that colour India?s enterprise for development. A sociology of rule and
economic growth that has ancient roots continues to specifically target
tribals, dalits and swathes of other marginalized social groups for
further impoverishment. In the case of the tribals and dalits even crumbs
of economic benefits to thin layers of their populace have not translated
into social equality for them. Not surprisingly, one finds Medha Patkar
stating that ?people have been left out of the process of development? and
Prasad, in his article, reiterates that the dalits ?viewed the freedom
movement with suspicion.? A suspicion that was also expressed by the
Communist Party of India in 1947 when it was singular in warning that
freedom was being emptied of its democratic content by the new rulers.

The debate on large dams in India must, therefore, be understood in the
backdrop of its political economy and political culture. Consequently,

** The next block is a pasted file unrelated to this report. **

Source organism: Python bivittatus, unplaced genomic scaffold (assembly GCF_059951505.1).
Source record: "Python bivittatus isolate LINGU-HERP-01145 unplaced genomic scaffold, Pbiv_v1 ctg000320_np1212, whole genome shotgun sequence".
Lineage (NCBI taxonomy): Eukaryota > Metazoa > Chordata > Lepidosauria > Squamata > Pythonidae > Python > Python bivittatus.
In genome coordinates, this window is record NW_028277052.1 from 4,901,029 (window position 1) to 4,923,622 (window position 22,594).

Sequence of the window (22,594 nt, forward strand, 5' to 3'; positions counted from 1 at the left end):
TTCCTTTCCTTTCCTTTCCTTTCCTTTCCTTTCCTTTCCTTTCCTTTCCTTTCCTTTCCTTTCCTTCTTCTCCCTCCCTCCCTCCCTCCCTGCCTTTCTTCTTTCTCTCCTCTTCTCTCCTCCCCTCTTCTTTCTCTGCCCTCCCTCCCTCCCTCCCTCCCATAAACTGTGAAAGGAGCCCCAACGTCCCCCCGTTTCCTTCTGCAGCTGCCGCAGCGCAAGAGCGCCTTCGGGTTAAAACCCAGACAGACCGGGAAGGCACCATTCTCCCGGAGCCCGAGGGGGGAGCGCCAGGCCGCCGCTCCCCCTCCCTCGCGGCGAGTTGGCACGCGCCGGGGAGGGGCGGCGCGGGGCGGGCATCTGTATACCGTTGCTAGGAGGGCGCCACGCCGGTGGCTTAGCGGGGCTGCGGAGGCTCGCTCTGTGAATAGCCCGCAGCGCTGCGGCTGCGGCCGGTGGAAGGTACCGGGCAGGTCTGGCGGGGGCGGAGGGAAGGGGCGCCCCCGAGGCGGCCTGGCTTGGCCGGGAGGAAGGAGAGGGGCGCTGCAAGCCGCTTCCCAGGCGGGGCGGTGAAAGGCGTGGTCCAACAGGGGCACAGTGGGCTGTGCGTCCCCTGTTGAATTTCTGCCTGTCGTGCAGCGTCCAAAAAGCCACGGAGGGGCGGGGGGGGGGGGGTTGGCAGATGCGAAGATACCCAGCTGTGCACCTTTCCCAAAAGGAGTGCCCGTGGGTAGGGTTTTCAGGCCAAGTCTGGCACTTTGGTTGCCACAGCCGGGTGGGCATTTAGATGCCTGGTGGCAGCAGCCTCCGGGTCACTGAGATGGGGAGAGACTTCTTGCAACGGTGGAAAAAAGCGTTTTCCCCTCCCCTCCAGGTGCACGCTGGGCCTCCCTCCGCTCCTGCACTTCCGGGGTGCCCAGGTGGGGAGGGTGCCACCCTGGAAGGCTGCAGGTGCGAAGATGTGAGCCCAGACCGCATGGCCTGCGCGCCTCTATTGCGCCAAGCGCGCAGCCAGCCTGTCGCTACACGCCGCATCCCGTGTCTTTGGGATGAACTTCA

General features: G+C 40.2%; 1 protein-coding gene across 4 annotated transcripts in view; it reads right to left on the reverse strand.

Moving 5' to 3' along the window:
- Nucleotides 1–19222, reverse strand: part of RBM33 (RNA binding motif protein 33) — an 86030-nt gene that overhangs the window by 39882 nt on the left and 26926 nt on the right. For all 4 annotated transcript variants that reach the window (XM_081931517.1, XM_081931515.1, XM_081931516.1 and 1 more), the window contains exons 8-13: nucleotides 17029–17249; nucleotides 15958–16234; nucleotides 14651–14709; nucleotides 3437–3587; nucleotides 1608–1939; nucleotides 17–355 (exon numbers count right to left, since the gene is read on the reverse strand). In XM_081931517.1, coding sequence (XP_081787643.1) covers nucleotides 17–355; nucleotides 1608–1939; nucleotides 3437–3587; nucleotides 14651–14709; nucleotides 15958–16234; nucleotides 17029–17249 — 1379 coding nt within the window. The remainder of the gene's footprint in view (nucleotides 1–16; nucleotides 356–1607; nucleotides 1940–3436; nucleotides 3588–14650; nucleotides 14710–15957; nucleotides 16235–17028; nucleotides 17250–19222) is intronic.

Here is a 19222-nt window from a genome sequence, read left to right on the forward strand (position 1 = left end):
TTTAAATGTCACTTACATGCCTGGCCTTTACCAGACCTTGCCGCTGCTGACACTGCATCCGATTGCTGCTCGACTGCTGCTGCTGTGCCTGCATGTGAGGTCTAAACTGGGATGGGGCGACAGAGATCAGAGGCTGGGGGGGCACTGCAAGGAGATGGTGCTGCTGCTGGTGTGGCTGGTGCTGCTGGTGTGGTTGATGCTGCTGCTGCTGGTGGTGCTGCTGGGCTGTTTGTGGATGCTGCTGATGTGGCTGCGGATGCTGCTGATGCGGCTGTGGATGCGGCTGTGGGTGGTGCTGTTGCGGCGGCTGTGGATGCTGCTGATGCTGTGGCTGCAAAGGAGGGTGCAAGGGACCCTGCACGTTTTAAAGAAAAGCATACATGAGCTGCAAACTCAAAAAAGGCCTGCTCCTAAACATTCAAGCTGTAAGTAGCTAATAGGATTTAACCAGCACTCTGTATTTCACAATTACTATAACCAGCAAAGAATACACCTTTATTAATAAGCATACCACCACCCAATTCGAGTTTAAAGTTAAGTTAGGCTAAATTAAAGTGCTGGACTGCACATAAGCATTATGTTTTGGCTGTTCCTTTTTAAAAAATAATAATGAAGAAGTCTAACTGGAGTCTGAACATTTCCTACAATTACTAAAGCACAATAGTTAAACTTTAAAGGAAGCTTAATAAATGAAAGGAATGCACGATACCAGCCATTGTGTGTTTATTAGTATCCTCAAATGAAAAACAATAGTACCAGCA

Prasad?s interpretation of project displacement as a simple act of
physical relocation and his hope in modernization as a solvent of rural
idiocy and oppression is an unqualified assertion. Project displacement is
actually one element of a part of a broader and insidious process wherein
large masses of the Indian people are being dispossessed from their
ownership of and access to their means of subsistence while being slammed
into the ranks of the urban proletariat and landless agricultural wage
labourers.

In other words, the majority of the 40 odd million project affected
persons (PAP) in the last 50 years in India, have been commodified into
wage labour through the state?s use of direct physical violence rather
than the invisible hand of the market. The PAP?s subsistence resources